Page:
As noted in my posting before last (‘Up in Lights”) it is the juxtapositions of images and messages that are often most enlightening about our mass confusion and denial – I call them juxtaphotisions. Here are three crackers that really require little additional comment.
These two posters were sitting alongside each other outside Bristol Parkway station in June (Many thanks to Phil Insall of Sustrans for sending me this. Click on the photo to see it in full detail). It reminds me of that famous depression era photograph of unemployed black people queuing for soup under the poster of a smug white family in a car and the caption “there’s no way like the American Way).
I have a particular loathing for this Ford Galaxy poster in any context – how pathetic that kids are plugged into video monitors whilst the countryside rolls by outside. Could someone please subvert this poster and paste images of countryside onto the tv screens to highlight the full irony?
Next: magazine racks in which different worldviews and versions of reality come into direct and vivid contrast. (This is from a magazine stall in Mid Wales earlier this year and nicely contrasts an apocalyptic image from a climate change special issue of Geographic with adjacent magazines that droolingly promote high carbon living (click on the photo to see more detail). In this case I find the different images of drought and water particularly striking – the world can bake whilst the rich bathe in their penthouse pools (echos of Solyent Green).
Information about climate change exists in our society as little oases of truth surrounded by a vast sea of lifestyle marketing and counter messaging. Is it any surprise that it is so hard to develop and then maintain a belief in this issue? These magazines present climate change as just another lifestyle and consumption choice, and, when presented like this, is it any surprise which version of reality people choose ? Be honest, which version of reality would you prefer to live in?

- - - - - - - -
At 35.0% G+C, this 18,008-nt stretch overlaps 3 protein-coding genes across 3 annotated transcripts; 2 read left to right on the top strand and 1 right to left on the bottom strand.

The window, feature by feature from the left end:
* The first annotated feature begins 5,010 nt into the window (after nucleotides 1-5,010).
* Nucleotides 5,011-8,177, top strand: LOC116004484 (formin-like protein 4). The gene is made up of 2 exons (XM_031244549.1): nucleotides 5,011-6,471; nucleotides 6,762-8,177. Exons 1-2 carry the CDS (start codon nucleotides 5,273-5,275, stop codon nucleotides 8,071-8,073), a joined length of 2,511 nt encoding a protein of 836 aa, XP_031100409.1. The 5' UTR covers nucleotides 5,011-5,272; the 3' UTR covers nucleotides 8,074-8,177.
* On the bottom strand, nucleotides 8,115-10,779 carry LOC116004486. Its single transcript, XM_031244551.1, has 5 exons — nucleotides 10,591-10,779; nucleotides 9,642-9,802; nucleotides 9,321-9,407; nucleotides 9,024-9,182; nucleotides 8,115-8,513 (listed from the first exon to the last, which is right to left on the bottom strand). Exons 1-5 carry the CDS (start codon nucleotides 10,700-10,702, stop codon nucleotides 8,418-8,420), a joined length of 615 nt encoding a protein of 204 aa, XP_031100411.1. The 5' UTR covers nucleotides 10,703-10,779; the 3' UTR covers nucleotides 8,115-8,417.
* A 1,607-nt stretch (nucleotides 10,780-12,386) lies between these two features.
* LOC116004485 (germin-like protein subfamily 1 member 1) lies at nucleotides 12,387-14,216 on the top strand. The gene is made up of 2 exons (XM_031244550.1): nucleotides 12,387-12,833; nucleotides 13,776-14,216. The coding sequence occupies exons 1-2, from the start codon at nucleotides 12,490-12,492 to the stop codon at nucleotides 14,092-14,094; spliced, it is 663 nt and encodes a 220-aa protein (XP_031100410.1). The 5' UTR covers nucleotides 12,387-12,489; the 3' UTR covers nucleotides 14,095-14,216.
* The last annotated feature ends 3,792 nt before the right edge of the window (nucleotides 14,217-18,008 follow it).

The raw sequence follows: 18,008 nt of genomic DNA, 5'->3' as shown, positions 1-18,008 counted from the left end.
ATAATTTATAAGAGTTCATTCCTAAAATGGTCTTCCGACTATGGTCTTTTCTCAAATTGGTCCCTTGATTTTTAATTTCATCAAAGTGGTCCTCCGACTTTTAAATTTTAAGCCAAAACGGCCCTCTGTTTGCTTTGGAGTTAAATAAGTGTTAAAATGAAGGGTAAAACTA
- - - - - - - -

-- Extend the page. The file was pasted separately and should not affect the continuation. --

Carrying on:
Finally- one I’ve posted before, but it’s so good that it can stand a repeat. It’s from The Guardian website and illustrates the deep confusion of the liberal media. Normally they keep issues compartmentalised- climate disaster on the environmental pages, electronic gadgets on the lifestyle pages, luxury travel in the travel supplement (and where more apt for a denial break than Dubai?) and economic growth on the business pages. But ads , driven solely by the need to grab attention, have little time for such pleasantries.
We see so many of these juxtapositions in our daily lives that we take them for granted. We need to have them taken out of context to see their dissonance clearly. Art often selects images from the wider world and, by isolating them in a neutral gallery space, creates new meaning and interpretations. If I was an installation artist, I would see this as a very rich seam of inspiration.
PLEASE SEND ME YOUR OWN IMAGES OF BIZARRE JUXTAPOSITIONS TO GEORGE (-AT-) COINET>ORG>UK WHEN I HAVE A GOOD SET I WILL POST UP A NEW ITEM